Agency pushes for durable solution to Laikipia insecurity

Security officers assess property torched by raiders at Sosian ranch in Laikipia on March 6, 2017. A lasting solution to such an action needs to be found. PHOTO | STEVE NJUGUNA | NATION MEDIA GROUP

What you need to know:

  • Laikipia North MP Matthew Lempurkel blames the crisis on the long, persistent drought.

The government has been asked to seek lasting solutions to the raging security crisis in Laikipia County, which has seriously affected the country’s second biggest tourism circuit and resulted in the deaths of dozens, including 10 police officers.

A new report by the International Crisis Group, a conflict-prevention organisation, blames the killings and fighting in the region on a combination of political incitement, historical grievances and changing weather patterns. 

The agency's commentary calls on authorities and donors, who have poured billions of shillings into conservation efforts in the area, to do more to support pastoralists to adapt to changing circumstances that have made traditional semi-nomadic pastoralism increasingly difficult to sustain.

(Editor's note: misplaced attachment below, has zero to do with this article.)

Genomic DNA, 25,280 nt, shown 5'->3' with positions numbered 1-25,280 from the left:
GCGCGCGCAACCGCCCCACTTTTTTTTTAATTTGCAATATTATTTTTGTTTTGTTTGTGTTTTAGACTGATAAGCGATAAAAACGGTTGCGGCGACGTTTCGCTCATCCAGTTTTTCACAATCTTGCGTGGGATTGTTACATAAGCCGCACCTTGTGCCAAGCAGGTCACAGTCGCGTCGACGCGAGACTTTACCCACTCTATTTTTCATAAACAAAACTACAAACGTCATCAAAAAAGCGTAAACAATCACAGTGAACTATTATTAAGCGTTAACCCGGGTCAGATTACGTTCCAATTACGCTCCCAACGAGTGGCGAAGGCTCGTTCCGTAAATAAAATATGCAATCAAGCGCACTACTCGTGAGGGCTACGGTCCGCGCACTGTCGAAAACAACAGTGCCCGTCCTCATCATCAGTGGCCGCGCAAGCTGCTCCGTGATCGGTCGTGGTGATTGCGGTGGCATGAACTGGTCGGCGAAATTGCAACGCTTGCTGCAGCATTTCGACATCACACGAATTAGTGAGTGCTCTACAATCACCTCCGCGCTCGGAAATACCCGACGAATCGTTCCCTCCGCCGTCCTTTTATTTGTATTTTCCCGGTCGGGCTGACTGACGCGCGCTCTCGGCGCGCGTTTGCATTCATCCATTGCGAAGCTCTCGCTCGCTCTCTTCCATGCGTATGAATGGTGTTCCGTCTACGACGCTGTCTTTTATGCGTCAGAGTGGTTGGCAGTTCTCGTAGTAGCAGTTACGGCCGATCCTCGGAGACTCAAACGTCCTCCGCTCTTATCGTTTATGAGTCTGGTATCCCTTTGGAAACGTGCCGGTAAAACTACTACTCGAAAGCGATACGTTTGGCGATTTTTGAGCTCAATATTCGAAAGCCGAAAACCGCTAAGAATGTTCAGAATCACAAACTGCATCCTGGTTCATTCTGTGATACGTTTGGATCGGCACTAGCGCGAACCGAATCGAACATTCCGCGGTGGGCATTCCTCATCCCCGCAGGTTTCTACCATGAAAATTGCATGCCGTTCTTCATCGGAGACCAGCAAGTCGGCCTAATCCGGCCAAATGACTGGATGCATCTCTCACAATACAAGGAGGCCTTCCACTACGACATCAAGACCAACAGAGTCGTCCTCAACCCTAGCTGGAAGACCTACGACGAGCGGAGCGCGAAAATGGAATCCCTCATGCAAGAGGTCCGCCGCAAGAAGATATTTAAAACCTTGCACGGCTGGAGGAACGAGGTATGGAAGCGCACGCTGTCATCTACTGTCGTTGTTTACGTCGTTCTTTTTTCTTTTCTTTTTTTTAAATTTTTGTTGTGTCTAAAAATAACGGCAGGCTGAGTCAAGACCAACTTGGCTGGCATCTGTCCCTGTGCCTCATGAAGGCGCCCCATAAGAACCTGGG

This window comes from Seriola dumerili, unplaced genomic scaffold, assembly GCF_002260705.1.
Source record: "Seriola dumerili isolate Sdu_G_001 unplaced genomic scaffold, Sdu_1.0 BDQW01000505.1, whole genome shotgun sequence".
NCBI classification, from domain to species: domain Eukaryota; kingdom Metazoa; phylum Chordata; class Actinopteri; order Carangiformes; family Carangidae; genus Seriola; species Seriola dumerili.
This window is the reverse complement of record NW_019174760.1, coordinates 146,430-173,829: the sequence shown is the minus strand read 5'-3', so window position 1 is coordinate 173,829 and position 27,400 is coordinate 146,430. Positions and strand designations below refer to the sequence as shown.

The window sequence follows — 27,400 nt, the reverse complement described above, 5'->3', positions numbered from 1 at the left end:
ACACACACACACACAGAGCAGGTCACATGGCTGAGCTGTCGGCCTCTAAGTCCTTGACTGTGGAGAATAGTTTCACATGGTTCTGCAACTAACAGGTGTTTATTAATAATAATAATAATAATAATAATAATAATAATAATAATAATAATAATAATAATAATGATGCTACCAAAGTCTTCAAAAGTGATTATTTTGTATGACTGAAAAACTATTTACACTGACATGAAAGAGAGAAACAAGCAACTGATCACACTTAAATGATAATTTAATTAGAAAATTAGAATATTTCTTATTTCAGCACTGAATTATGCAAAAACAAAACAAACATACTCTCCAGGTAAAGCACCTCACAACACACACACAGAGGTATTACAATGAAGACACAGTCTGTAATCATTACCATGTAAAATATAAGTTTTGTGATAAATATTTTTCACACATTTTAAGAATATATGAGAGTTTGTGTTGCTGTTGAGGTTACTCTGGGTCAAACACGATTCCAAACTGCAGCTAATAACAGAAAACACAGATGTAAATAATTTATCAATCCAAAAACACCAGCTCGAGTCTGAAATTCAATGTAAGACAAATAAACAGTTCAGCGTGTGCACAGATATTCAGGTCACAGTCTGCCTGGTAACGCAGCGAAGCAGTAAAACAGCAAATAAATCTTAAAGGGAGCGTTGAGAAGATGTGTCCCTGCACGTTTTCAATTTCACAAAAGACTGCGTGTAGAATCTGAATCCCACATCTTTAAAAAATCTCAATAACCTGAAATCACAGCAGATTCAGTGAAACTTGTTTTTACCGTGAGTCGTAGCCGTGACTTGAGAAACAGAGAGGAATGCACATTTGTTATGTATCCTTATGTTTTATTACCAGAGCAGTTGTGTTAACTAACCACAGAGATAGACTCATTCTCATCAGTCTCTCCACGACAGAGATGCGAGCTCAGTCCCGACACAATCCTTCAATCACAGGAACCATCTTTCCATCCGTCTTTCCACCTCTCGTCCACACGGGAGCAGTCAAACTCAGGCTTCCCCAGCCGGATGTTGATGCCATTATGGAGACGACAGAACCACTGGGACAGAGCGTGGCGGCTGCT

“The national and county governments should invest resources in helping pastoralists by improving extension services, establishing breeder farms and offering funding for research to help locals improve the quality of cattle, thus allowing them to raise smaller, more productive herds,” the Crisis Group briefing says.

The report says the roots of the crisis are complex.

It points to changing weather patterns and consistently disappointing rains, which have resulted in the devastation of pastures in Laikipia’s neighbouring counties of Baringo, Samburu and Isiolo, three counties where many of the pastoralists who have driven their cattle into ranches and farms come from.

But the report says politicians have taken advantage of the situation to incite their supporters.  

“You have politicians whose whole platform revolves around inciting pastoralists to forcibly occupy land in an effort to win votes,” Mr Ndiritu Muriithi, an independent candidate for the position of Laikipia governor, is quoted as saying.

However, Laikipia North MP Matthew Lempurkel, who has been charged several times with incitement, denies instigating the clashes, blaming the crisis on the “long, persistent drought”, saying he had nothing to gain through incitement as “most of the pastoralists have no voters’ cards or ID cards”.